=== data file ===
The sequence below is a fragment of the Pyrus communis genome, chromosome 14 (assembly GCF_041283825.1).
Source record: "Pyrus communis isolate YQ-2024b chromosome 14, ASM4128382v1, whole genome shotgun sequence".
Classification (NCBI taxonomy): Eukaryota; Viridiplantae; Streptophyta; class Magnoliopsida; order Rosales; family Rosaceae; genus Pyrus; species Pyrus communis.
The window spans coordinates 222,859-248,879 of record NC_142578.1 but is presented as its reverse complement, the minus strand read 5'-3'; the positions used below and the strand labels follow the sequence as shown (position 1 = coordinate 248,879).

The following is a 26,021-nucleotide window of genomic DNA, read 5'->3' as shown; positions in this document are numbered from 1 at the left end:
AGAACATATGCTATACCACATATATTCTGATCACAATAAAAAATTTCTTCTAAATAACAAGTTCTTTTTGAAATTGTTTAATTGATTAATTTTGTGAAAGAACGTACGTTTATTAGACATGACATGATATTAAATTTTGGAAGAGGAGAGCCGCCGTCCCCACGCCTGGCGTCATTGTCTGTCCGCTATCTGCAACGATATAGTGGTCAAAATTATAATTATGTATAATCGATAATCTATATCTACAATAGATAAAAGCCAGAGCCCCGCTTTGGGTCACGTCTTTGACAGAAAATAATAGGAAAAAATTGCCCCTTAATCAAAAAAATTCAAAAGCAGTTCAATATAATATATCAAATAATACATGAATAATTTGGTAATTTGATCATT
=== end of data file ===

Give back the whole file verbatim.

The sequence below is a fragment of the Pyrus communis genome, chromosome 14 (assembly GCF_041283825.1).
Source record: "Pyrus communis isolate YQ-2024b chromosome 14, ASM4128382v1, whole genome shotgun sequence".
Classification (NCBI taxonomy): Eukaryota; Viridiplantae; Streptophyta; class Magnoliopsida; order Rosales; family Rosaceae; genus Pyrus; species Pyrus communis.
The window spans coordinates 222,859-248,879 of record NC_142578.1 but is presented as its reverse complement, the minus strand read 5'-3'; the positions used below and the strand labels follow the sequence as shown (position 1 = coordinate 248,879).

The following is a 26,021-nucleotide window of genomic DNA, read 5'->3' as shown; positions in this document are numbered from 1 at the left end:
AGAACATATGCTATACCACATATATTCTGATCACAATAAAAAATTTCTTCTAAATAACAAGTTCTTTTTGAAATTGTTTAATTGATTAATTTTGTGAAAGAACGTACGTTTATTAGACATGACATGATATTAAATTTTGGAAGAGGAGAGCCGCCGTCCCCACGCCTGGCGTCATTGTCTGTCCGCTATCTGCAACGATATAGTGGTCAAAATTATAATTATGTATAATCGATAATCTATATCTACAATAGATAAAAGCCAGAGCCCCGCTTTGGGTCACGTCTTTGACAGAAAATAATAGGAAAAAATTGCCCCTTAATCAAAAAAATTCAAAAGCAGTTCAATATAATATATCAAATAATACATGAATAATTTGGTAATTTGATCATT